So, what is the thought mode of intuition? It is not by instinct nor by logic – but by something of both, and more. Therefore, intuition is a mode of thinking which simultaneously uses emotion and logic but operating in a context of (for example) motivation, purpose, meaning and relationships. In a nutshell, intuition uses all possible modes of thinking; and this is why intuition leads to a greater feeling of sureness, of certainty, than do other, more partial forms of thought.
The result of intuition is therefore an evaluation which is uniquely convincing because it is validated by the full range of positive responses. It is an insight that satisfies both logic and reason, and also ‘feels’ right. By contrast, if we use only (for example) logic, or only emotions, to evaluate something; then the evaluation will be incomplete, and evaluation in one sub-mode may be contradicted by evaluation in another sub-mode – as when logic and emotions reach different conclusions, point in different directions, contradict one-another – and we feel confused or torn because our head and our heart are in conflict.
Only the evaluations of intuition are fully satisfying, fully convincing, and harmonious. Only the evaluations of intuition mobilize the whole range of thought modes. Thus intuition is the most powerful mode of thought, and the only mode of thought capable of mobilizing the fullest degree of motivation. Intuition is what makes us care most about ideas: it is what engages us with creativity. This is why intuition is necessary to the highest levels of creativity, to the greatest attainments of genius.
Our second question is: what is inner motivation and why is it necessary for creativity and genius?
The genius must combine the inner orientation of the contemplative – in order to find his own problem, the problem he is destined to work on; with an inner motivation towards action directed to solving this problem. He must desire to translate understanding into engagement; not just to contemplate reality, but to ‘solve’ reality.
So, something deep within the genius – and not the promise of an external reward – makes him want to fully comprehend or improve or express the nature of reality. Because his motivation comes from within, and he is focused upon a problem which also comes from within, the genius is not easily discouraged; his drive will enable him – will indeed compel him – to keep pushing and pushing, even when support is withdrawn or he is met by discouragement and failure.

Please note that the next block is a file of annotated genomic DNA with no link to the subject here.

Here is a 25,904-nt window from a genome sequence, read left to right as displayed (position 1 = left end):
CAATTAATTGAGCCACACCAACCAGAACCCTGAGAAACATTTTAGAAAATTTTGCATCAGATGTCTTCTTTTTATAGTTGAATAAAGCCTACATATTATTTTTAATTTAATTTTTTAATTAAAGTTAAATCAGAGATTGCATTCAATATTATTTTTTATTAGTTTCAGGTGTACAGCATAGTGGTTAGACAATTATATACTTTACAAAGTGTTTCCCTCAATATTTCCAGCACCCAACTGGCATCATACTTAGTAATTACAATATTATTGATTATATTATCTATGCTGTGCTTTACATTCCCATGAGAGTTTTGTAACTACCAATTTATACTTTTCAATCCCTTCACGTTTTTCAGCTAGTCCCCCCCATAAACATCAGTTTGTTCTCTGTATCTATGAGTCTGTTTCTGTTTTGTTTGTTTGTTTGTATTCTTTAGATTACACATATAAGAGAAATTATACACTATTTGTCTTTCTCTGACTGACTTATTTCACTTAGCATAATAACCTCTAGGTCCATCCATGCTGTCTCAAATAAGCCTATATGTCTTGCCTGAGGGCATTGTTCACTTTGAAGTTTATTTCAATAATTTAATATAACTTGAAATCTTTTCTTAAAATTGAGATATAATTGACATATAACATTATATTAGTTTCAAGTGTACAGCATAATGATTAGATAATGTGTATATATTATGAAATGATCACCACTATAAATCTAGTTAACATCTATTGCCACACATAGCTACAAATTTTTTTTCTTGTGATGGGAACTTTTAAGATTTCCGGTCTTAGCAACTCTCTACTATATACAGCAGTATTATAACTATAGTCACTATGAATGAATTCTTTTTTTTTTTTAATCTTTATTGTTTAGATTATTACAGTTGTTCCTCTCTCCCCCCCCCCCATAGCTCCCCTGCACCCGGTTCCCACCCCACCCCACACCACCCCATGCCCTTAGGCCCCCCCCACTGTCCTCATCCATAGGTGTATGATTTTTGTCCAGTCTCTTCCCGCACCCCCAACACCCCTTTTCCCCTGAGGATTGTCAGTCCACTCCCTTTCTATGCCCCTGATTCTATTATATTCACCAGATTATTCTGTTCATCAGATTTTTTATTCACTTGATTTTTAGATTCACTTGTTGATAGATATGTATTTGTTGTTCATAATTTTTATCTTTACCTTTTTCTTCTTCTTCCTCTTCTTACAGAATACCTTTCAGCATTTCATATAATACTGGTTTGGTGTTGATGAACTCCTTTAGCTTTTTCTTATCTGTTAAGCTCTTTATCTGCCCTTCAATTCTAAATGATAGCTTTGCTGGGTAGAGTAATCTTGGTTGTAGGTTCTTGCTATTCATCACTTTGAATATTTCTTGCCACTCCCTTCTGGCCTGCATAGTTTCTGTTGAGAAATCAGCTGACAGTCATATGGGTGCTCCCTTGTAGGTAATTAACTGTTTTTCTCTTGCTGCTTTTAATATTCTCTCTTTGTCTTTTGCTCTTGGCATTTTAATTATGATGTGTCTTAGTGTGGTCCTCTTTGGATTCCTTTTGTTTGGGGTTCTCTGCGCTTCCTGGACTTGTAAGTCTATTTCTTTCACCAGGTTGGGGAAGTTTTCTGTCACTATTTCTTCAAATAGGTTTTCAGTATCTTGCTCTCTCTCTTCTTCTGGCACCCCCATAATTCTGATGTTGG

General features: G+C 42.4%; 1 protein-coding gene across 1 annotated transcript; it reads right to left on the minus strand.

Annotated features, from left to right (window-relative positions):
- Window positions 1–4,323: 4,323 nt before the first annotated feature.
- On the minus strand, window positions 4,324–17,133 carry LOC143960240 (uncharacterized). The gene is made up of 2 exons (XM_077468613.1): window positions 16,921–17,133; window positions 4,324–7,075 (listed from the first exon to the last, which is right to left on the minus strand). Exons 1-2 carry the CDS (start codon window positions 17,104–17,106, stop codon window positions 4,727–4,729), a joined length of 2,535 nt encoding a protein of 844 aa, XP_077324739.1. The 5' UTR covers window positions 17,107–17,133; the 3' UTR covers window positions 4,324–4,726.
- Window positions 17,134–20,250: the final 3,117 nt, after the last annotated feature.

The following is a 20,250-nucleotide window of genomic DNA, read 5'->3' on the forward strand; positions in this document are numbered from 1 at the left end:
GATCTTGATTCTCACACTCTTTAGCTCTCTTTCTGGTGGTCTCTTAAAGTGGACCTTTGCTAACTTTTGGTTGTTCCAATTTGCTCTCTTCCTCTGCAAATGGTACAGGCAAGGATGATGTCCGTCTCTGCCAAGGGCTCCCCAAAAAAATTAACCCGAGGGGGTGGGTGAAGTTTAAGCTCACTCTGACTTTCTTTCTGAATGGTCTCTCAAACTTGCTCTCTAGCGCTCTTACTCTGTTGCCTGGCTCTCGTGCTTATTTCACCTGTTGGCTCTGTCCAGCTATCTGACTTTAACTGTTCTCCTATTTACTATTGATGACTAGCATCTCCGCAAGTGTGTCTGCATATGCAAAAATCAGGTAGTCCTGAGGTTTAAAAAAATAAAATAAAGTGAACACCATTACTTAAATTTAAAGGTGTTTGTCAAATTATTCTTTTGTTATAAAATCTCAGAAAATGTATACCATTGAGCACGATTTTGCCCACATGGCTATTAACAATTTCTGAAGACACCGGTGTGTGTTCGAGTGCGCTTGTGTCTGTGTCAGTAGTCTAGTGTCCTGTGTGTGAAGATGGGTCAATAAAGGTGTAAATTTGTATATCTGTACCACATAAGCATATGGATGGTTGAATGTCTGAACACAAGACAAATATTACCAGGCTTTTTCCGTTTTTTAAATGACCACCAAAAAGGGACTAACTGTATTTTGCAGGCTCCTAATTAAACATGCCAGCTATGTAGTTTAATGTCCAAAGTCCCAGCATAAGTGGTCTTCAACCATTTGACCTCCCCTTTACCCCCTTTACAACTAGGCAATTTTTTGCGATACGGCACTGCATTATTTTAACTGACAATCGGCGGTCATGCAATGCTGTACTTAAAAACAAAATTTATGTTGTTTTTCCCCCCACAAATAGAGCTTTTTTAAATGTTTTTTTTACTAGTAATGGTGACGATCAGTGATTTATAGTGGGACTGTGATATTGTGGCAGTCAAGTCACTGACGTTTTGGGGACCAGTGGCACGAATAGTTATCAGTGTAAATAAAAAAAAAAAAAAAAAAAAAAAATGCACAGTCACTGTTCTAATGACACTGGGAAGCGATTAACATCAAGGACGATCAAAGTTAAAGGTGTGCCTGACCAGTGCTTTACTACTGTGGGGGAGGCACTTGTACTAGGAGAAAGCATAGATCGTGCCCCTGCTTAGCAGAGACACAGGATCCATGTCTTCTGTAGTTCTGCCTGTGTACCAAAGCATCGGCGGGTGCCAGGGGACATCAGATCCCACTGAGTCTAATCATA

Therefore – when it comes to his own problem – the genius is autonomous, self-motivating, tenacious and stubborn in pursuit of his Destiny. He will see the Genius Quest, as we might term it, through to its conclusion in Illumination or ‘die in the attempt’ – unless he is actively prevented from doing so.
In summary, the creative personality of a genius involves an Inner orientation which includes a basis in intuitive modes of thinking and an inner source of motivation – we will now further explore the nature of this motivation.
The Creative Triad is a minimum requirement, of course, and there are other features that may help to identify a genius. One of the marked features of the Endogenous Personality is a sense of Destiny. This leads to a Quest and, eventually, Illumination. We are prone to think of only the last step in this journey: the Eureka moment’ of Illumination when the genius is flooded with insight and sees the answer to his problem, and what the answer means. But there are at least three distinct phases of which this comes late.
From childhood, youth or early adult life there is a sense of destiny, of having some special role to play. This destiny is accepted, not chosen; so that the task is not to manufacture, invent or devise a destiny; but rather to discover, to find-out the nature of one’s own personal and unique destiny. Such a process of discovery is a matter of trial and error, following hunches, drifting; false leads, blind alleys and red herrings – there is no recipe for finding one’s destiny. Nobody else can do it for you.